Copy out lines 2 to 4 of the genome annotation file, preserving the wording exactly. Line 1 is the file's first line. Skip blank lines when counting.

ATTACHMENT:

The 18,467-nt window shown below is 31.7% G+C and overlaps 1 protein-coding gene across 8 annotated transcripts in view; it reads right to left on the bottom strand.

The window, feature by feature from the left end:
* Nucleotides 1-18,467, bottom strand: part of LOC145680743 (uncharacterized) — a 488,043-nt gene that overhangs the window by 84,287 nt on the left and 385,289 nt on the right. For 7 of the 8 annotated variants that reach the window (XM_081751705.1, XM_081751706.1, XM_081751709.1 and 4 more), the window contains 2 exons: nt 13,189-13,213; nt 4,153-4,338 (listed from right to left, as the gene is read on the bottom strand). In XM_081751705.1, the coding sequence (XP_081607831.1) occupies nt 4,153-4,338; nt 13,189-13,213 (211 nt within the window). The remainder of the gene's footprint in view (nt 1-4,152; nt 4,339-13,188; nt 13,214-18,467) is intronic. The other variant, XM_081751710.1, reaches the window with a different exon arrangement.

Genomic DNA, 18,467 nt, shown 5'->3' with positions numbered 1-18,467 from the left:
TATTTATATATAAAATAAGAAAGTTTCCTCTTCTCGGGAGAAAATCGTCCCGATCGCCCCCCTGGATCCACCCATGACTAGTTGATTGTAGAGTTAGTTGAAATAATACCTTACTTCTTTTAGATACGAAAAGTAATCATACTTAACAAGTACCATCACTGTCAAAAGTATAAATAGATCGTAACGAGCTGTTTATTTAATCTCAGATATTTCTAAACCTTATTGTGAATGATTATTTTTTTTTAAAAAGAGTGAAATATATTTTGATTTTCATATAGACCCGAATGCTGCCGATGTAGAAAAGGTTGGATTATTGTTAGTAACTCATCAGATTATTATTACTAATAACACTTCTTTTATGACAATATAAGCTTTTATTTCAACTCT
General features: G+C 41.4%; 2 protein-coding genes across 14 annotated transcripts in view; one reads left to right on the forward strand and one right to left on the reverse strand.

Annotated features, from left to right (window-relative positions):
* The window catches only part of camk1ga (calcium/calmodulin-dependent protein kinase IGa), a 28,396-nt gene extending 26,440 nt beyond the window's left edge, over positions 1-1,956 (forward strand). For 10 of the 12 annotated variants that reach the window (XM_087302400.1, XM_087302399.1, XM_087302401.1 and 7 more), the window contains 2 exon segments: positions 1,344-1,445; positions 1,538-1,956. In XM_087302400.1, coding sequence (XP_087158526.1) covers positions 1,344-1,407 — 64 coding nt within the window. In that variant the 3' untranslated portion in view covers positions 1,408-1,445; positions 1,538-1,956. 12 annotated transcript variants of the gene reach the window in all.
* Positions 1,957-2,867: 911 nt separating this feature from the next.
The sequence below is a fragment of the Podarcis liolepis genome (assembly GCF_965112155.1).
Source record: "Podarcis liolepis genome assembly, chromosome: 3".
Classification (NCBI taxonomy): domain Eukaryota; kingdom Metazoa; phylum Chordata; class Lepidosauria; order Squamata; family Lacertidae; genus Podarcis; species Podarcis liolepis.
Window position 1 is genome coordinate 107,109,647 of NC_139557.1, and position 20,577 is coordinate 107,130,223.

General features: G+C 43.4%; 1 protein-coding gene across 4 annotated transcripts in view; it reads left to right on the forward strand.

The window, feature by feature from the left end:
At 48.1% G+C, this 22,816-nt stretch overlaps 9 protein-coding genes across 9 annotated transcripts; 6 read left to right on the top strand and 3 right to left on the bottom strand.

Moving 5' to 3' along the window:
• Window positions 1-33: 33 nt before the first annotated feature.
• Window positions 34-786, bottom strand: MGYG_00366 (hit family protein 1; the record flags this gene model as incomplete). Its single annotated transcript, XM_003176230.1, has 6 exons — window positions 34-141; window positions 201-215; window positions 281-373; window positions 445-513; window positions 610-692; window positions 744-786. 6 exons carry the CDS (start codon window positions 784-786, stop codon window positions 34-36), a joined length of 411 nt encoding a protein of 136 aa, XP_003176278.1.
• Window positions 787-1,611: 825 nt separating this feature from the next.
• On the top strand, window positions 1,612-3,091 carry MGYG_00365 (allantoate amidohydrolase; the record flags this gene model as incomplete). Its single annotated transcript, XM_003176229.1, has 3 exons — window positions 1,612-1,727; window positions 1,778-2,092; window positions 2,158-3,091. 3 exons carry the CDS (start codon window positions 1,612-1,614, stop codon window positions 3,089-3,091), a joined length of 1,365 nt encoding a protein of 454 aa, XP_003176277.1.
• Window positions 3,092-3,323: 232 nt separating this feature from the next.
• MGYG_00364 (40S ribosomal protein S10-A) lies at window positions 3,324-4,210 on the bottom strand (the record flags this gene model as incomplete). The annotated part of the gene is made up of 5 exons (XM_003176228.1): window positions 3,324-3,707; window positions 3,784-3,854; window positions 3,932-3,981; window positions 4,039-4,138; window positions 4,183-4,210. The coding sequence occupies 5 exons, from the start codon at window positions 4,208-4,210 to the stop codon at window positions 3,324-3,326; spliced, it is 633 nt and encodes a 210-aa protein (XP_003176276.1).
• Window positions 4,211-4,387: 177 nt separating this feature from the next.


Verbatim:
The window, feature by feature from the left end:
* Nucleotides 1-18,467, bottom strand: part of LOC145680743 (uncharacterized) — a 488,043-nt gene that overhangs the window by 84,287 nt on the left and 385,289 nt on the right. For 7 of the 8 annotated variants that reach the window (XM_081751705.1, XM_081751706.1, XM_081751709.1 and 4 more), the window contains 2 exons: nt 13,189-13,213; nt 4,153-4,338 (listed from right to left, as the gene is read on the bottom strand). In XM_081751705.1, the coding sequence (XP_081607831.1) occupies nt 4,153-4,338; nt 13,189-13,213 (211 nt within the window). The remainder of the gene's footprint in view (nt 1-4,152; nt 4,339-13,188; nt 13,214-18,467) is intronic. The other variant, XM_081751710.1, reaches the window with a different exon arrangement.

Genomic DNA, 18,467 nt, shown 5'->3' with positions numbered 1-18,467 from the left: